Christopher P. Collins, a first-generation college student, is a doctoral candidate (A.B.D.) in his last semester (Spring 2018) at the University of Cincinnati. His primary concentration is Literary Nonfiction with a cognate specialization in Rhetoric & Composition. He holds a MFA in Poetry from Murray State University and a M.Ed in Secondary English Education from Xavier University (Ohio). His dissertation, Pocket Medal Elegy, is a collection of fourteen personal essays that explore war, faith, family, inheritance, and fatherhood.

He is the author of the poetry collection My American Night (University of Georgia Press, 2018), selected by David Bottoms as the winner of the 2017 Georgia Poetry Award. He has also published one poetry chapbook, Gathering Leaves for War (Finishing Line Press, 2013). His poetry and prose have been nominated for a Pushcart Prize, the Paumanok Poetry Award, and a fellowship with Creative Nonfiction where he worked directly with founder and chief editor Lee Gutkind. Chris is a Senior Editorial Assistant with The Cincinnati Review. His essays and poetry are forthcoming or have been published in Creative Nonfiction, CutBank Literary Journal, Five Points, Terminus Magazine, Pilgrimage, The Heartland Review, and The Licking River Review as well as anthologized in a few books.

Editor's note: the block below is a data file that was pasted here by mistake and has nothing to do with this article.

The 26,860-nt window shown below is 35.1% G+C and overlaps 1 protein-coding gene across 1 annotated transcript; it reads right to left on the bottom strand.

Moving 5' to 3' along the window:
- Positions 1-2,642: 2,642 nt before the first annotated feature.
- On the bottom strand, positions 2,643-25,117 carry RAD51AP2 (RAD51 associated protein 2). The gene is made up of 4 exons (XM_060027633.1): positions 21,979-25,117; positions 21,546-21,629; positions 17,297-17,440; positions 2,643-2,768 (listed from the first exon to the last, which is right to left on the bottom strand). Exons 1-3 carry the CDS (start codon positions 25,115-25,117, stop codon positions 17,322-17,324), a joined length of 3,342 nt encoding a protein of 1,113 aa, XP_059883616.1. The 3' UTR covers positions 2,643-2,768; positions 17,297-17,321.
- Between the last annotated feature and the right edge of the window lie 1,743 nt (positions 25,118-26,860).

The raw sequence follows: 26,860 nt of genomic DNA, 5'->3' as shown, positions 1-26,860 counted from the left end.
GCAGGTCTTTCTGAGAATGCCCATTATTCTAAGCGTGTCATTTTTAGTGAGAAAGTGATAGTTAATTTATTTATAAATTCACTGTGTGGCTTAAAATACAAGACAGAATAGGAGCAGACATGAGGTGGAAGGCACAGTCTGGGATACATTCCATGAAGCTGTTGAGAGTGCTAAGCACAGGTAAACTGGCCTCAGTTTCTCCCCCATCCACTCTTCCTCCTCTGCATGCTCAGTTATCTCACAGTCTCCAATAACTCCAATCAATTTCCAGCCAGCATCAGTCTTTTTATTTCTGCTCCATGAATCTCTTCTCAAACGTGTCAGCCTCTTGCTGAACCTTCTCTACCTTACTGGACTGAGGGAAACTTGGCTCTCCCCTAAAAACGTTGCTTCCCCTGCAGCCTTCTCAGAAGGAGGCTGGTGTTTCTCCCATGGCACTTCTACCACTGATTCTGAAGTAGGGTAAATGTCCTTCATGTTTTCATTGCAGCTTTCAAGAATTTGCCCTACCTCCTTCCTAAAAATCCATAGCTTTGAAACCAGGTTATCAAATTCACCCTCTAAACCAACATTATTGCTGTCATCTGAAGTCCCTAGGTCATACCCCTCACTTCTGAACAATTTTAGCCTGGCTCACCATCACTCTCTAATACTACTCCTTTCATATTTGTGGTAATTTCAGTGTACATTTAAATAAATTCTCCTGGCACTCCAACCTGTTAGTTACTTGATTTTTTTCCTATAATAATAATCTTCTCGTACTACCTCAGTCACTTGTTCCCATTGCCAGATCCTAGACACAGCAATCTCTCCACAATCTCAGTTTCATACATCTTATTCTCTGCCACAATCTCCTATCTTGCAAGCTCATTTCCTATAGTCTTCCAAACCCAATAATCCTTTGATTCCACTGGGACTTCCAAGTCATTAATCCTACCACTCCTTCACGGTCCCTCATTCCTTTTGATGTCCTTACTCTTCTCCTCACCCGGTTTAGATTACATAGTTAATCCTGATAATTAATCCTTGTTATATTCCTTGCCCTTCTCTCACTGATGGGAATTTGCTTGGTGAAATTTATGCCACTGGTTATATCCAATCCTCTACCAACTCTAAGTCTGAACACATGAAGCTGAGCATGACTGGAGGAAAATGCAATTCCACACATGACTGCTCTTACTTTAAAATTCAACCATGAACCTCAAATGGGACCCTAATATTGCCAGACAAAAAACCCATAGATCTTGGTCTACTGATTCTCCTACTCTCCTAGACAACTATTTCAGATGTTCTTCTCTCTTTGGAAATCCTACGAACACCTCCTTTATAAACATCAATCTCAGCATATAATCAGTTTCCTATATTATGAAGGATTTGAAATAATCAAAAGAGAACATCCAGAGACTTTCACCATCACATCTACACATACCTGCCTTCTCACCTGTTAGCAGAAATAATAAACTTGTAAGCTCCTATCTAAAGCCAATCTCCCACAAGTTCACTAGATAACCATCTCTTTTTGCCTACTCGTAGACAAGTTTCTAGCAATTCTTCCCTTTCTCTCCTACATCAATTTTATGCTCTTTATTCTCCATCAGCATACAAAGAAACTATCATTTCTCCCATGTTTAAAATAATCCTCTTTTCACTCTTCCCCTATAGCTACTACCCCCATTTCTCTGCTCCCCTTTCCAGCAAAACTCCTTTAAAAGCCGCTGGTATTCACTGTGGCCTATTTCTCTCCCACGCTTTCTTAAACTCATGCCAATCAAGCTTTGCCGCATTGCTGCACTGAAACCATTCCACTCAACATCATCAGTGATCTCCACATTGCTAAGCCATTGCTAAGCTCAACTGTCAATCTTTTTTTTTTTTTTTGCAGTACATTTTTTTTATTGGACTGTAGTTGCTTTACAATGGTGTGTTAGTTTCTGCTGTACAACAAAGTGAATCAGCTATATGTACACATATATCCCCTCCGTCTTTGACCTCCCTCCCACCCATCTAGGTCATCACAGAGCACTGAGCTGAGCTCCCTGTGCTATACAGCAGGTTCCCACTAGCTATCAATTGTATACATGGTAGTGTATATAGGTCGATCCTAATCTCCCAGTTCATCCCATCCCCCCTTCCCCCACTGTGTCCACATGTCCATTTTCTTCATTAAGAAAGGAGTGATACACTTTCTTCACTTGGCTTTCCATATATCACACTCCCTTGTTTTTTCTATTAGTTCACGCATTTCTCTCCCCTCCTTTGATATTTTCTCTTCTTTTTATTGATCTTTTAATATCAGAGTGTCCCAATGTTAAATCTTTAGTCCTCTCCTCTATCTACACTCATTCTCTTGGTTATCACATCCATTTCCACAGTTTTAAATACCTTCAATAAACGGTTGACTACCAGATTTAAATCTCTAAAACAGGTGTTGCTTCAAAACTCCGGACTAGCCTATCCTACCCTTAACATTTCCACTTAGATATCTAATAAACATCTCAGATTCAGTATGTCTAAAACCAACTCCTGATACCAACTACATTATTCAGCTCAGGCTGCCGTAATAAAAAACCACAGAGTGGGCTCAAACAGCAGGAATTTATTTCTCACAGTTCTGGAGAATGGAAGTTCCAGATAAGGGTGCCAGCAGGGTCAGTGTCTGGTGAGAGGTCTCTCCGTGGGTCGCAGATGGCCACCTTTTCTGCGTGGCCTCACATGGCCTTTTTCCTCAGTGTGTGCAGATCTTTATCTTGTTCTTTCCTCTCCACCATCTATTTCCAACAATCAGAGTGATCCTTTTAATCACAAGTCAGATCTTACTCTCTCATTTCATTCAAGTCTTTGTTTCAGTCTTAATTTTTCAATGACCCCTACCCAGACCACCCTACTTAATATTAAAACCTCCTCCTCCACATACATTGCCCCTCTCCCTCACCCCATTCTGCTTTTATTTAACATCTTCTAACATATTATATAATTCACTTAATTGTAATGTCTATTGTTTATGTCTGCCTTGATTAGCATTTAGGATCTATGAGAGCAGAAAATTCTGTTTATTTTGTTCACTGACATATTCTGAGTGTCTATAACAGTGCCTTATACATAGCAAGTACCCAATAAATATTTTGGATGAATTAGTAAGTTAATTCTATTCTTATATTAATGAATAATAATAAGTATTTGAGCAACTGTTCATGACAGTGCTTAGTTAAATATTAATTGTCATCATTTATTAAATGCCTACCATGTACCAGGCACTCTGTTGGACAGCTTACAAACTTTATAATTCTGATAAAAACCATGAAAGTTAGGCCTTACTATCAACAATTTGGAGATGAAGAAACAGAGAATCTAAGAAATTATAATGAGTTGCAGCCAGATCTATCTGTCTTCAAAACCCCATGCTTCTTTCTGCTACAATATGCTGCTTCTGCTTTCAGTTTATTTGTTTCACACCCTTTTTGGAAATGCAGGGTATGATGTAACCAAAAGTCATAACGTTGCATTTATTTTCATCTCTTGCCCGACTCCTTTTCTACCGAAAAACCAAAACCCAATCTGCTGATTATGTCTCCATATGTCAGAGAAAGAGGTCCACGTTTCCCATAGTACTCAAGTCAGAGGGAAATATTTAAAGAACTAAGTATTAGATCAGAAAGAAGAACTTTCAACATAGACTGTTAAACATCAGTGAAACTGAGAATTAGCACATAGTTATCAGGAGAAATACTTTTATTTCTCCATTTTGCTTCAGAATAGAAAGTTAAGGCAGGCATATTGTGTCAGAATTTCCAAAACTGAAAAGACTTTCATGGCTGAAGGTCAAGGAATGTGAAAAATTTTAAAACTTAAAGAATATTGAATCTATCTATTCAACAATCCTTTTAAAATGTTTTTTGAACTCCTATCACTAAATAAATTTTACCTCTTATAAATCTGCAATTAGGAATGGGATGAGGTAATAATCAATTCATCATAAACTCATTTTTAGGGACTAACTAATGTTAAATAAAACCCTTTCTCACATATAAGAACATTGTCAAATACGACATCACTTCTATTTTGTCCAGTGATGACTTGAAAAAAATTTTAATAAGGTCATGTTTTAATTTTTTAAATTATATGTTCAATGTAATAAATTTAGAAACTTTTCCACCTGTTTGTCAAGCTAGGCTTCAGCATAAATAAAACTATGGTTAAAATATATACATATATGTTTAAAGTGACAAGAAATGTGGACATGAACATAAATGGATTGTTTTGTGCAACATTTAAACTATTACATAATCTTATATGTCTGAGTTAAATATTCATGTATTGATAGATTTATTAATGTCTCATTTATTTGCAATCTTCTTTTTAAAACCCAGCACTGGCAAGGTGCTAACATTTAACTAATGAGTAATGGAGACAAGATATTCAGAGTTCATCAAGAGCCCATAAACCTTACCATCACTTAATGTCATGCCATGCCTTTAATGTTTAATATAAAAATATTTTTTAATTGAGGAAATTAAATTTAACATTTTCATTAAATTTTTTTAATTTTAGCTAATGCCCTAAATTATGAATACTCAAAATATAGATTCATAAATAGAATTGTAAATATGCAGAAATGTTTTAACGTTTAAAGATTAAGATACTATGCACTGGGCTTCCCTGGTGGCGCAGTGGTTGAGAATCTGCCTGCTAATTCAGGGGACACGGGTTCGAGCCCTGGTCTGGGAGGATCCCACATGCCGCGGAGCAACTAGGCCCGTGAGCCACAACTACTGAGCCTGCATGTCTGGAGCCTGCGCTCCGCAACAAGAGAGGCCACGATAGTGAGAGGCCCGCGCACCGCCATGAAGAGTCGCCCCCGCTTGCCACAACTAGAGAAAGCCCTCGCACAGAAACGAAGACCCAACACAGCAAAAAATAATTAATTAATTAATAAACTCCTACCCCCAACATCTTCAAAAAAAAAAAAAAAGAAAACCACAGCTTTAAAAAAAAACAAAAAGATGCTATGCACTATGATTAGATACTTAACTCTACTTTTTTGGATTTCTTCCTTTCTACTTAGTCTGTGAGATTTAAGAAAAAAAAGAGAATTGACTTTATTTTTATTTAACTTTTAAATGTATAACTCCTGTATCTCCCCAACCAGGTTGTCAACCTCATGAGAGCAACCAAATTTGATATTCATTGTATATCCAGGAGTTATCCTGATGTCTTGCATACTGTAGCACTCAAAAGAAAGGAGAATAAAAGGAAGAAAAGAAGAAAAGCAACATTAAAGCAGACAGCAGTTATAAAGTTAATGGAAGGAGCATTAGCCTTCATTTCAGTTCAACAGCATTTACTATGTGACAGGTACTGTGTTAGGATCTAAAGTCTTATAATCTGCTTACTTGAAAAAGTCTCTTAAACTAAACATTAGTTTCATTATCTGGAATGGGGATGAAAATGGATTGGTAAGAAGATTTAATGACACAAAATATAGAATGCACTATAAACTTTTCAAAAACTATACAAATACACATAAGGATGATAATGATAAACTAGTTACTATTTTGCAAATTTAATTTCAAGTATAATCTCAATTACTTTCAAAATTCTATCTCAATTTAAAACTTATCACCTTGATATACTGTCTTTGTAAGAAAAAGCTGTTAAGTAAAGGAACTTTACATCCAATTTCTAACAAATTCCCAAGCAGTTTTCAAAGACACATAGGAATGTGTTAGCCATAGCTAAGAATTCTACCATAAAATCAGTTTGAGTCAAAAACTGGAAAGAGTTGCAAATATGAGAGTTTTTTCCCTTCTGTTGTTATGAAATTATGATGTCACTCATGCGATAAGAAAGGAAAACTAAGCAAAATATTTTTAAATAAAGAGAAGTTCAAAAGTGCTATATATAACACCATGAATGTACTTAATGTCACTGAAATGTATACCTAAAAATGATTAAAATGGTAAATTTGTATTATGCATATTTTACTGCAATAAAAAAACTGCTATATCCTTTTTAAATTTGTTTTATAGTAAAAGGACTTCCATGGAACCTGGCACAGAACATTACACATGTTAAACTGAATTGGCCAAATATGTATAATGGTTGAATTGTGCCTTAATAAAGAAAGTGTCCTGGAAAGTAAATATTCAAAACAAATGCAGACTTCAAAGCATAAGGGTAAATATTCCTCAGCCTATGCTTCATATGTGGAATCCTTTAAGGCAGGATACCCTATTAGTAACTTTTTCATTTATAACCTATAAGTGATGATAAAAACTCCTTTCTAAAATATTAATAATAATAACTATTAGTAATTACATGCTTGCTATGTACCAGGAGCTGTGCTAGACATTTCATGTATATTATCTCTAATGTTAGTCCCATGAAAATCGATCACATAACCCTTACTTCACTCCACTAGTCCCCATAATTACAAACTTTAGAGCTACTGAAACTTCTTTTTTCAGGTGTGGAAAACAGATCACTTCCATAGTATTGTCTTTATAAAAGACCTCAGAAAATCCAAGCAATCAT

A former Captain and twelve-year veteran of the U.S. Army Reserve, Chris completed three overseas combat tours in Afghanistan and Iraq. He is a Lifetime member of both the Veterans of Foreign Wars and the Disabled American Veterans. Chris lives with his wife and his two children in a small, unincorporated section of Kenton County, Kentucky. The family’s Hound/Lab mix, a rescue from a Hazard County kill shelter, loves the area because he can bark at all hours of the day and night.

 “There is nothing wrong in being a writer or poet…but the harm lies in wanting to be one for the gratification of one’s own ambitions, and merely in order to bring oneself up to the level demanded by his own internal self-idolatry.”
—Thomas Merton, “Writing as a Spiritual Calling,” Echoing Silence